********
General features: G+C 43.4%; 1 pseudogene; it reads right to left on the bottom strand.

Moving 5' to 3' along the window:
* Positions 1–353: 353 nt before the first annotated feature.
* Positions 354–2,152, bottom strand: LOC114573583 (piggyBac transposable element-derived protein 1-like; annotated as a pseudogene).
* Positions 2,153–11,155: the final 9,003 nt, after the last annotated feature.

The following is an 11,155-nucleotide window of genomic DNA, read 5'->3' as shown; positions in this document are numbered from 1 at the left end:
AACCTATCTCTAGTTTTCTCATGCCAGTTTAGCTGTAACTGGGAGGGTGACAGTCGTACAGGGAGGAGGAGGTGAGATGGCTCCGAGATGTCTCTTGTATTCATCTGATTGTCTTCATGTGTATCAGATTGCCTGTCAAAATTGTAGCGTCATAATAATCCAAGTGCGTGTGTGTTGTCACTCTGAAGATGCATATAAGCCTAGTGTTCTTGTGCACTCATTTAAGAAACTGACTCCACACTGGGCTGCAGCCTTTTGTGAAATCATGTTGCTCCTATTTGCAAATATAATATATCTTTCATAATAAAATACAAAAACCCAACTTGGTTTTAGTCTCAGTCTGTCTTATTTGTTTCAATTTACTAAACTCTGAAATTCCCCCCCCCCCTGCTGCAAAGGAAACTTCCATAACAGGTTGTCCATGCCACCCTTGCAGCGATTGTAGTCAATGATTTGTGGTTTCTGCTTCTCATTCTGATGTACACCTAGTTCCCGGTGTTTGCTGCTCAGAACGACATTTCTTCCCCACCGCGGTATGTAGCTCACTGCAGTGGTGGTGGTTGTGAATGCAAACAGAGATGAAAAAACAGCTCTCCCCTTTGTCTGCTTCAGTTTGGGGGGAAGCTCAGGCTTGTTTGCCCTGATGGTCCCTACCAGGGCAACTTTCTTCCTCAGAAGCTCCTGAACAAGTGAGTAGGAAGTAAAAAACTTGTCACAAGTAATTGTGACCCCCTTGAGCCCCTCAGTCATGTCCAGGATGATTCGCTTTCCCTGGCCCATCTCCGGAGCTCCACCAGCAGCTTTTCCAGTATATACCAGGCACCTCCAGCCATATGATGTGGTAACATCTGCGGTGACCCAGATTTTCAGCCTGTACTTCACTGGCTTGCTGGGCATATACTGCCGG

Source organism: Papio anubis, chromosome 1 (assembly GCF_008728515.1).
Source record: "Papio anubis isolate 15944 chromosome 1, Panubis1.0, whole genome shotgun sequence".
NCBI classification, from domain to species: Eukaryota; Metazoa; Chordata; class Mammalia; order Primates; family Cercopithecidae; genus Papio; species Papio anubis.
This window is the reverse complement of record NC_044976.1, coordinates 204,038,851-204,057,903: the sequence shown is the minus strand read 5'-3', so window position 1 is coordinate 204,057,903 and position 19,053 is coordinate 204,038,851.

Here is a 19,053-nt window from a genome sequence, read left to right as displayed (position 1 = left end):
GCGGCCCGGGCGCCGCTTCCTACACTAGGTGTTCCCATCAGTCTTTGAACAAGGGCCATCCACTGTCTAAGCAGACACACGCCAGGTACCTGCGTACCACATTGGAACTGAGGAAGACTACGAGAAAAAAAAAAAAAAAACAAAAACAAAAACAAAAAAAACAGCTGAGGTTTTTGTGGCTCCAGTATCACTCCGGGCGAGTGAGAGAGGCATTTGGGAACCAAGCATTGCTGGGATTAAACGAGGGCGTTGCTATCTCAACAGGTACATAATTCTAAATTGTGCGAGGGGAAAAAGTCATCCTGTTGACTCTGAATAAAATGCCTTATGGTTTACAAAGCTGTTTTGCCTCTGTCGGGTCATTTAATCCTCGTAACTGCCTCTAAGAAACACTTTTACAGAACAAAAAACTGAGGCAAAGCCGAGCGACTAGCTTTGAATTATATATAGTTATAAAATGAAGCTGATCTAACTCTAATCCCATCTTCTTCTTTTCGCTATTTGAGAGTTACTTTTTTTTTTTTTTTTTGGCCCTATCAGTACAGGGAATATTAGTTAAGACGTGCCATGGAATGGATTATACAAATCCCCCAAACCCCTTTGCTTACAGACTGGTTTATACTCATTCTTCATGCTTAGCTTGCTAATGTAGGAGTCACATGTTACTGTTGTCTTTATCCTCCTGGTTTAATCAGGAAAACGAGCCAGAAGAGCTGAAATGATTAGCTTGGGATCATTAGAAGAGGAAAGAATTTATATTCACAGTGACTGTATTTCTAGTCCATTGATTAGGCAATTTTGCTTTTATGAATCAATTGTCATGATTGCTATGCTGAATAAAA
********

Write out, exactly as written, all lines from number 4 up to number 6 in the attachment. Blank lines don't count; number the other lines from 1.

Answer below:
* Positions 354–2,152, bottom strand: LOC114573583 (piggyBac transposable element-derived protein 1-like; annotated as a pseudogene).
* Positions 2,153–11,155: the final 9,003 nt, after the last annotated feature.

The following is an 11,155-nucleotide window of genomic DNA, read 5'->3' as shown; positions in this document are numbered from 1 at the left end: